- Presented by the Canterbury Society of Arts, 1932
- Oil on canvas
- 1270 x 1020mm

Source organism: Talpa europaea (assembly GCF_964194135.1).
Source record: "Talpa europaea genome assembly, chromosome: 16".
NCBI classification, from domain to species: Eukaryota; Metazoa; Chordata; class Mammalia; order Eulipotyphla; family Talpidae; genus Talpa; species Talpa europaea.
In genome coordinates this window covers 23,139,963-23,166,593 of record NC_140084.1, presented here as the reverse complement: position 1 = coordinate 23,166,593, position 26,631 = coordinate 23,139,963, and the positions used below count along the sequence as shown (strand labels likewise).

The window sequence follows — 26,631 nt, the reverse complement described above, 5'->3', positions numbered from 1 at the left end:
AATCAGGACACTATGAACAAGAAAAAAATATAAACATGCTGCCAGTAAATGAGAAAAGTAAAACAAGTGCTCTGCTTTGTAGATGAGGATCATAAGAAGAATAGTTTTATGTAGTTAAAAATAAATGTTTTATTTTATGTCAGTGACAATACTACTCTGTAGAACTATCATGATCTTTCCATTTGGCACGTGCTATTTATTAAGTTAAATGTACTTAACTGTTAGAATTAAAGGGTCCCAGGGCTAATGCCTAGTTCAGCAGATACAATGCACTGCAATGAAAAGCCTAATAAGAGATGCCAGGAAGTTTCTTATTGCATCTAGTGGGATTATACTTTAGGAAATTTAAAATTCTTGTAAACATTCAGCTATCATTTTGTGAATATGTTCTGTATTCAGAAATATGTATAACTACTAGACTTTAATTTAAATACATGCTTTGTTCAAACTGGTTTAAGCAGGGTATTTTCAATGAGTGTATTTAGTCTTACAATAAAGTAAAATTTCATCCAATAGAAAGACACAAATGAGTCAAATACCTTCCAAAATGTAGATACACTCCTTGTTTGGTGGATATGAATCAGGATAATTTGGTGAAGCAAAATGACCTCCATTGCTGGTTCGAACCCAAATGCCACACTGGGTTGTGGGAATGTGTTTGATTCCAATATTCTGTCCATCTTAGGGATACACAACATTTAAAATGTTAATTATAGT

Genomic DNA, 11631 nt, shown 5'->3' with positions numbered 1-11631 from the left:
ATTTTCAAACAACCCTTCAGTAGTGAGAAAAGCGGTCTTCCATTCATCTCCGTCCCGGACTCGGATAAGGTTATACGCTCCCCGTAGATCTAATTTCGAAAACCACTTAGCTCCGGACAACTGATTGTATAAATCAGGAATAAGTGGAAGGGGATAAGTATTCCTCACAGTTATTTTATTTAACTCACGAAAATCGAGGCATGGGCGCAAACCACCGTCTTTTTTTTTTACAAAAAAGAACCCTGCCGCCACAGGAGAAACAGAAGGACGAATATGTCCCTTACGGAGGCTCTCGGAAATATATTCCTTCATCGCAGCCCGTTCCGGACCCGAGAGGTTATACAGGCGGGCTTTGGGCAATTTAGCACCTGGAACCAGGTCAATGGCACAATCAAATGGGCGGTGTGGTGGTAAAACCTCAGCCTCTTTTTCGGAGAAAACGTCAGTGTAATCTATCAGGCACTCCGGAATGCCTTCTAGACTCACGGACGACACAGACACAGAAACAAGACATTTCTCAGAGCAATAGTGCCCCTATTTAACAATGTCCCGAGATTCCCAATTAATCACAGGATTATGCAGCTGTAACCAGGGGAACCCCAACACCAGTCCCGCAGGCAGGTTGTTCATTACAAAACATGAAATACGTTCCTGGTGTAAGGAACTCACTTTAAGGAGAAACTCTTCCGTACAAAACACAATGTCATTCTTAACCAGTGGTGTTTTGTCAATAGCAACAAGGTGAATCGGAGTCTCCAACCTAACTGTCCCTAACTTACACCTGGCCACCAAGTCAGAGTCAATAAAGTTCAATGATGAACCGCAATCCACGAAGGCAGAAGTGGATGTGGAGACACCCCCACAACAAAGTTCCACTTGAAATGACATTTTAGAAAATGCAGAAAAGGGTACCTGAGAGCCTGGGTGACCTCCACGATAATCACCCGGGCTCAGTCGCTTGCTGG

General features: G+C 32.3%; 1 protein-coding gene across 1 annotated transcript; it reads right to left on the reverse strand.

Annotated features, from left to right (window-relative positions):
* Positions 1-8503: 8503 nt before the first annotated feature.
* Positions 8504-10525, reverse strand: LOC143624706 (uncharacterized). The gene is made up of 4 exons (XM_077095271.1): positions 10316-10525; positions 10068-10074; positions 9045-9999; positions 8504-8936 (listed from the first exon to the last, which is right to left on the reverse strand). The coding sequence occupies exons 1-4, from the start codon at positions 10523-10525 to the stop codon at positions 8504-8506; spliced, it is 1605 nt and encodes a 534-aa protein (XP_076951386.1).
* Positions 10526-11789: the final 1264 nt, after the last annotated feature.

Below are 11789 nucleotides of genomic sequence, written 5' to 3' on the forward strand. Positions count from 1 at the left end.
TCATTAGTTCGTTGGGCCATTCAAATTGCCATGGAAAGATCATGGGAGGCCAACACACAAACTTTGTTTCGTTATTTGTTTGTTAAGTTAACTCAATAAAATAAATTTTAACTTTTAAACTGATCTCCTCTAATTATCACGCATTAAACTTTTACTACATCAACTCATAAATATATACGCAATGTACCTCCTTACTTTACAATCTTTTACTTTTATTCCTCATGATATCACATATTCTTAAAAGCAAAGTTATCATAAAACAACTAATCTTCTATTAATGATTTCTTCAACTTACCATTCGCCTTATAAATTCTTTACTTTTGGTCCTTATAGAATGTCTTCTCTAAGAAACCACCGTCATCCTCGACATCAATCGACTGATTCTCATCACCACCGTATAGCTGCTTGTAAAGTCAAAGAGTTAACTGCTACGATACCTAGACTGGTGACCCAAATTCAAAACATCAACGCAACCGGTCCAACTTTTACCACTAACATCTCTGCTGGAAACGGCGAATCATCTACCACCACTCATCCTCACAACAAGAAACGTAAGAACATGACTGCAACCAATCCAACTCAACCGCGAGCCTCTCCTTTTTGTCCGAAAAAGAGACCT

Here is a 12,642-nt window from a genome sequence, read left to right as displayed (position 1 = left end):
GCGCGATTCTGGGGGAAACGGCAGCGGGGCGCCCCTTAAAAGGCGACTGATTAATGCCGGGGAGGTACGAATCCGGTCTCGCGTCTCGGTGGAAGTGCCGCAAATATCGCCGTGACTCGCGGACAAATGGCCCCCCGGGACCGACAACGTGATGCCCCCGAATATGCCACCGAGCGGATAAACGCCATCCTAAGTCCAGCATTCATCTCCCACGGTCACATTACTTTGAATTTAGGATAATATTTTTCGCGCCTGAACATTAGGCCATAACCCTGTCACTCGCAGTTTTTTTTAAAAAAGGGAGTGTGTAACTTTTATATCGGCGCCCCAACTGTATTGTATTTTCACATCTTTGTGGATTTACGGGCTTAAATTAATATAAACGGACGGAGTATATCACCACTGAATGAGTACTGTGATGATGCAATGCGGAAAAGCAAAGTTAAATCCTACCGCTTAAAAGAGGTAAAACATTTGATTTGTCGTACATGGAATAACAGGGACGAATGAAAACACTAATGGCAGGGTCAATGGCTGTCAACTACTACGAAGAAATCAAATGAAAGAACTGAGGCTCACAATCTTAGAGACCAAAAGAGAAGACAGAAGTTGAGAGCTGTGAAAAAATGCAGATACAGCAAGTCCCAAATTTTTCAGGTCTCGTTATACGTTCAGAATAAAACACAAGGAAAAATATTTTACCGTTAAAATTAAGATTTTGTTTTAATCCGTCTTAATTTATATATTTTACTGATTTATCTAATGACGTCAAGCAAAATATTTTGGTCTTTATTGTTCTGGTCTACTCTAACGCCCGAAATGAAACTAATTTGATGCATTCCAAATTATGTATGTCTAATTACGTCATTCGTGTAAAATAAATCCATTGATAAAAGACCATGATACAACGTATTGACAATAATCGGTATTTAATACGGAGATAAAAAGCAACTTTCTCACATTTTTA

‘With fingers weary and worn’ is the first line of Thomas Hood’s 1843 poem ‘The Song of the Shirt’, which tells of the harsh conditions faced by many women in the garment industry of Victorian England, who worked day and night for meagre pay. Eastlake’s strongly moral painting portrays the exploitation of the women by visually interpreting Hood’s narrative. With fingers weary and worn, With eyelids heavy and red, A woman sat, in unwomanly rags Plying her needle and thread – Stitch! stitch! stitch! In poverty, hunger, and dirt.